House of Lords
The House of Commons and the House of Lords form the bicameral UK Parliament at Westminster. Both are members of BIPRA and each House is autonomous, employing its own team to produce separate Official Reports. These are usually referred to as Hansard, the family name linked with parliamentary reporting since 1812.
The bicameral website hansard.parliament.uk contains complete reports from both Houses. In the Lords, we aim to publish the main proceedings online—not just speeches but all relevant procedure—within three hours.
If a Grand Committee sits in parallel with the Chamber, this takes place in the Moses Room. Staff are allocated between the two sittings and supplemented from a pool of ad hoc freelancers (usually eight per day). These proceedings have a four-hour target for online publication. The printed Daily Part of all proceedings is available the following morning. Lords Hansard is also responsible for reporting and sub-editing the evidence-gathering sessions of the House’s many Select Committees.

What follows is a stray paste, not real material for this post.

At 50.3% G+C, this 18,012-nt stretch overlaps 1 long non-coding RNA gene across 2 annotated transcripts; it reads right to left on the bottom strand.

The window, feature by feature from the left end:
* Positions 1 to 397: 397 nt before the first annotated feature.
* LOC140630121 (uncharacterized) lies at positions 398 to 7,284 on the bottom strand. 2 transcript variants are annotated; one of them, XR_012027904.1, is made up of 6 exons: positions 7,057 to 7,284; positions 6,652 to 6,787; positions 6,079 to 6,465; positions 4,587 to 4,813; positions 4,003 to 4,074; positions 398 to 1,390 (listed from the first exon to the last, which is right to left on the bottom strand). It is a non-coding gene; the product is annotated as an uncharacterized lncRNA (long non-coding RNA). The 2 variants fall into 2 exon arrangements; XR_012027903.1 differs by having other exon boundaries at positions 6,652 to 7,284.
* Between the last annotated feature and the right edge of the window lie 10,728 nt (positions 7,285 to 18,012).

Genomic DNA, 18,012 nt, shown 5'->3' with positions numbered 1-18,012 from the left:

As in the Commons, Lords Hansard has been produced in-house since 1909. It now consists of a team of 35 reporters, editors and support staff. On normal days, we operate a list of 16 reporters; two at a time sit at our Chamber desk for up to 20 minutes before reporting their turns back in the office. A minority of reporters uses voice recognition software as well as typing from digital audio.
The Hansard desk is like a ringside seat in the Chamber, currently located next to part of the Cross Benches—seats reserved for Peers without party affiliation (about 25% of the House). Peer recognition in debates is a key skill as there are almost 800 Members, although that number fluctuates as Peers are appointed, retire or pass away. There is a fixed complement of 26 Bishops—the Lords Spiritual. All others are Lords Temporal, with over 80% being Life Peers.